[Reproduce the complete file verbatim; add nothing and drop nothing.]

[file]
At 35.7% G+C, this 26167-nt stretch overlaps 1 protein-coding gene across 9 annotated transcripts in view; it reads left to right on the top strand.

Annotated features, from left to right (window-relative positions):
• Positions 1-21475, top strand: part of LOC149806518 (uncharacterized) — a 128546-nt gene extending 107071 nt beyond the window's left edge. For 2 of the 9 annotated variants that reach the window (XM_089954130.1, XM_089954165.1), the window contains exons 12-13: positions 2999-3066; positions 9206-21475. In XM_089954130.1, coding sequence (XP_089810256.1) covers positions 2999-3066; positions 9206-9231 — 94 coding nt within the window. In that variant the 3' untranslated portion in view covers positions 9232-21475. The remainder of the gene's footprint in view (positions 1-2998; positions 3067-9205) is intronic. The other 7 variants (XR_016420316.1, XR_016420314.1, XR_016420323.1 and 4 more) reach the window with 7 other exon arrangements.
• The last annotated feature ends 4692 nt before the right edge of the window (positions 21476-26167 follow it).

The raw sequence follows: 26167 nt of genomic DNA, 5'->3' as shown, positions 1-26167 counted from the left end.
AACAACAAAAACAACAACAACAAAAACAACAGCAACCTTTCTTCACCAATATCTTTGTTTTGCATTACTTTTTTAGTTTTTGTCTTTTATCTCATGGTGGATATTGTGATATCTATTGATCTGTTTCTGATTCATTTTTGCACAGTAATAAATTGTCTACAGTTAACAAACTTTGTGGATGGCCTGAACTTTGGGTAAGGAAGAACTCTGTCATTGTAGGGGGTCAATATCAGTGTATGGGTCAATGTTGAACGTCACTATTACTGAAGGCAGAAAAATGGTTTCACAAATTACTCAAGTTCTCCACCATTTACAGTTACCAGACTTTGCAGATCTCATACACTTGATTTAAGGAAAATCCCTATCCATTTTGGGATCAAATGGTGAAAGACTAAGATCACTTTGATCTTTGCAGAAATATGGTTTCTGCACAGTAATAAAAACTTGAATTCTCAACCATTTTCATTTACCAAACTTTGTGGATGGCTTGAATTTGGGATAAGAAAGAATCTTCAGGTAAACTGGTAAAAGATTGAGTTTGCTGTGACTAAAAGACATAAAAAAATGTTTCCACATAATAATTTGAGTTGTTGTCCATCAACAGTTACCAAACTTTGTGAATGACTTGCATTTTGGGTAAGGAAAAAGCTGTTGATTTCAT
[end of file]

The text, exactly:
At 35.7% G+C, this 26167-nt stretch overlaps 1 protein-coding gene across 9 annotated transcripts in view; it reads left to right on the top strand.

Annotated features, from left to right (window-relative positions):
• Positions 1-21475, top strand: part of LOC149806518 (uncharacterized) — a 128546-nt gene extending 107071 nt beyond the window's left edge. For 2 of the 9 annotated variants that reach the window (XM_089954130.1, XM_089954165.1), the window contains exons 12-13: positions 2999-3066; positions 9206-21475. In XM_089954130.1, coding sequence (XP_089810256.1) covers positions 2999-3066; positions 9206-9231 — 94 coding nt within the window. In that variant the 3' untranslated portion in view covers positions 9232-21475. The remainder of the gene's footprint in view (positions 1-2998; positions 3067-9205) is intronic. The other 7 variants (XR_016420316.1, XR_016420314.1, XR_016420323.1 and 4 more) reach the window with 7 other exon arrangements.
• The last annotated feature ends 4692 nt before the right edge of the window (positions 21476-26167 follow it).

The raw sequence follows: 26167 nt of genomic DNA, 5'->3' as shown, positions 1-26167 counted from the left end.
AACAACAAAAACAACAACAACAAAAACAACAGCAACCTTTCTTCACCAATATCTTTGTTTTGCATTACTTTTTTAGTTTTTGTCTTTTATCTCATGGTGGATATTGTGATATCTATTGATCTGTTTCTGATTCATTTTTGCACAGTAATAAATTGTCTACAGTTAACAAACTTTGTGGATGGCCTGAACTTTGGGTAAGGAAGAACTCTGTCATTGTAGGGGGTCAATATCAGTGTATGGGTCAATGTTGAACGTCACTATTACTGAAGGCAGAAAAATGGTTTCACAAATTACTCAAGTTCTCCACCATTTACAGTTACCAGACTTTGCAGATCTCATACACTTGATTTAAGGAAAATCCCTATCCATTTTGGGATCAAATGGTGAAAGACTAAGATCACTTTGATCTTTGCAGAAATATGGTTTCTGCACAGTAATAAAAACTTGAATTCTCAACCATTTTCATTTACCAAACTTTGTGGATGGCTTGAATTTGGGATAAGAAAGAATCTTCAGGTAAACTGGTAAAAGATTGAGTTTGCTGTGACTAAAAGACATAAAAAAATGTTTCCACATAATAATTTGAGTTGTTGTCCATCAACAGTTACCAAACTTTGTGAATGACTTGCATTTTGGGTAAGGAAAAAGCTGTTGATTTCAT